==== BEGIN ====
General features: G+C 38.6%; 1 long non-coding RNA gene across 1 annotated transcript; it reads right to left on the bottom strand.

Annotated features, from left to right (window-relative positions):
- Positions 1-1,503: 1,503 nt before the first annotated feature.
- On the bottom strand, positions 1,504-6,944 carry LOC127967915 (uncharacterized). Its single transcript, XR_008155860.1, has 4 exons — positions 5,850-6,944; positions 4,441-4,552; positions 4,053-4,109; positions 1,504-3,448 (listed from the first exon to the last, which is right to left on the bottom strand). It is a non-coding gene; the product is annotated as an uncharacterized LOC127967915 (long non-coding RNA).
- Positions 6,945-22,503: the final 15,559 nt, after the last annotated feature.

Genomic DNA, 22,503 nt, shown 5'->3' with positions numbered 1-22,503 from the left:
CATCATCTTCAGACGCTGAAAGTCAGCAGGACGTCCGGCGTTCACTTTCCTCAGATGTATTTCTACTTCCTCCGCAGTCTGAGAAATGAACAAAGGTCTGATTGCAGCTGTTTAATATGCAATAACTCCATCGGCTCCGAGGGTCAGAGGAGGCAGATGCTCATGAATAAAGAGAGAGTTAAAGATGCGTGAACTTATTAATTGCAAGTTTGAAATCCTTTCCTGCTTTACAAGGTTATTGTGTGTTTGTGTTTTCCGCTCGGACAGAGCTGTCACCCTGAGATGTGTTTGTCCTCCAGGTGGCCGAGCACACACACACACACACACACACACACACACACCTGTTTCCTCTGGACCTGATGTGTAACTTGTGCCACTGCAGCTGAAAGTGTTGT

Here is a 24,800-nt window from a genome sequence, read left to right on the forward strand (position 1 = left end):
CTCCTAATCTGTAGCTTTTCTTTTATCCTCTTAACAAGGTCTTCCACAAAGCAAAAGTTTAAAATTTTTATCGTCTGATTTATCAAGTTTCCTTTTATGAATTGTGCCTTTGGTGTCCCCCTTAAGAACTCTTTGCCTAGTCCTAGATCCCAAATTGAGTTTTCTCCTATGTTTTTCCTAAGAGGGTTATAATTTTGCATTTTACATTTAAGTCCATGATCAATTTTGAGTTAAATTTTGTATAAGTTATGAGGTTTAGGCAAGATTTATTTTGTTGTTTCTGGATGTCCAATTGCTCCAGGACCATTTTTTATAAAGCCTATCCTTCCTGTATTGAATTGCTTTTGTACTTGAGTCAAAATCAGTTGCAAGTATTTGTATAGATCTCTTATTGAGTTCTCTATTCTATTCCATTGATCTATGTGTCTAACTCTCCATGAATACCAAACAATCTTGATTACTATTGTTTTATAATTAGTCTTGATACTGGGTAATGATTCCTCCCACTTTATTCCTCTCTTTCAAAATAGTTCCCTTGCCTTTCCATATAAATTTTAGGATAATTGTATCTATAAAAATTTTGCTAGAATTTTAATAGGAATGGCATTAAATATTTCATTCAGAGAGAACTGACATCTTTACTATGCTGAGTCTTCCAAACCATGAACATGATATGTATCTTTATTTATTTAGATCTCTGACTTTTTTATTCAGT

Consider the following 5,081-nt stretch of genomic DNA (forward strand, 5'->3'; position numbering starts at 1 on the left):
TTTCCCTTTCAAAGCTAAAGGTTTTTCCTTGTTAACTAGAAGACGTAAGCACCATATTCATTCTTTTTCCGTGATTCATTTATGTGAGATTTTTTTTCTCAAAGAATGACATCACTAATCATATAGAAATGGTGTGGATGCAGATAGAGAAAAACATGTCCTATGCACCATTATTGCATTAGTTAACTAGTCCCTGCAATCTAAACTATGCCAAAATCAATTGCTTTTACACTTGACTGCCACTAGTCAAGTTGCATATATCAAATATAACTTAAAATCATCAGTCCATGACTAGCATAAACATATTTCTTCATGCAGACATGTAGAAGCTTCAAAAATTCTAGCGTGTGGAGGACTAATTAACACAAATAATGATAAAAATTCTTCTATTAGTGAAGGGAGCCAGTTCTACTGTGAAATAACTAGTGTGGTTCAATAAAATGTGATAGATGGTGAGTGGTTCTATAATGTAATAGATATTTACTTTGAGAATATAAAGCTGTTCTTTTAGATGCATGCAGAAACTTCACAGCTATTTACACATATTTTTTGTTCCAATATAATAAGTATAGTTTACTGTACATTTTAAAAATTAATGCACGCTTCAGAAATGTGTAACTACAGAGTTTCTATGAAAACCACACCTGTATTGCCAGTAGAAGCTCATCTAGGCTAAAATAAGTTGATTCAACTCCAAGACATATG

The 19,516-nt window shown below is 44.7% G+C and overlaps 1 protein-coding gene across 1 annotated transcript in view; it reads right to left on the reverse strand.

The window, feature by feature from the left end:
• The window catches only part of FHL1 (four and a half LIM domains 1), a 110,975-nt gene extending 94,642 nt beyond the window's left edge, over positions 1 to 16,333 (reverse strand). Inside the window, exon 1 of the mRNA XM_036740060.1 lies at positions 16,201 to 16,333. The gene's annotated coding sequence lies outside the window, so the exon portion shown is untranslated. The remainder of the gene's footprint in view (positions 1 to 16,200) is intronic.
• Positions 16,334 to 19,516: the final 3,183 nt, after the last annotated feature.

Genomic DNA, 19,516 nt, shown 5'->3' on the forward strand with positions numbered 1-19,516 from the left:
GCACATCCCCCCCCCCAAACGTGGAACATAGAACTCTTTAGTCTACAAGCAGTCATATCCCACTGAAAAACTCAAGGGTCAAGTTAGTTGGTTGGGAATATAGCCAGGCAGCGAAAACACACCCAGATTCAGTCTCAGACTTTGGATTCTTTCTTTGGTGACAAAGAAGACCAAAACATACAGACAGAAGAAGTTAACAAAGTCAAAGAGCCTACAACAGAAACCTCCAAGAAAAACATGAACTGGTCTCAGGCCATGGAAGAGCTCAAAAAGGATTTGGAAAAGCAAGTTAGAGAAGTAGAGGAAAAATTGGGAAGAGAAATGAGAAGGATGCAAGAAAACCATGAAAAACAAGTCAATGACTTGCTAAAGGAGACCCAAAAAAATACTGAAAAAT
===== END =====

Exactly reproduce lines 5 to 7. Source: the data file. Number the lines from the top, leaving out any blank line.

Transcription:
- Positions 6,945-22,503: the final 15,559 nt, after the last annotated feature.

Genomic DNA, 22,503 nt, shown 5'->3' with positions numbered 1-22,503 from the left:
CATCATCTTCAGACGCTGAAAGTCAGCAGGACGTCCGGCGTTCACTTTCCTCAGATGTATTTCTACTTCCTCCGCAGTCTGAGAAATGAACAAAGGTCTGATTGCAGCTGTTTAATATGCAATAACTCCATCGGCTCCGAGGGTCAGAGGAGGCAGATGCTCATGAATAAAGAGAGAGTTAAAGATGCGTGAACTTATTAATTGCAAGTTTGAAATCCTTTCCTGCTTTACAAGGTTATTGTGTGTTTGTGTTTTCCGCTCGGACAGAGCTGTCACCCTGAGATGTGTTTGTCCTCCAGGTGGCCGAGCACACACACACACACACACACACACACACACACCTGTTTCCTCTGGACCTGATGTGTAACTTGTGCCACTGCAGCTGAAAGTGTTGT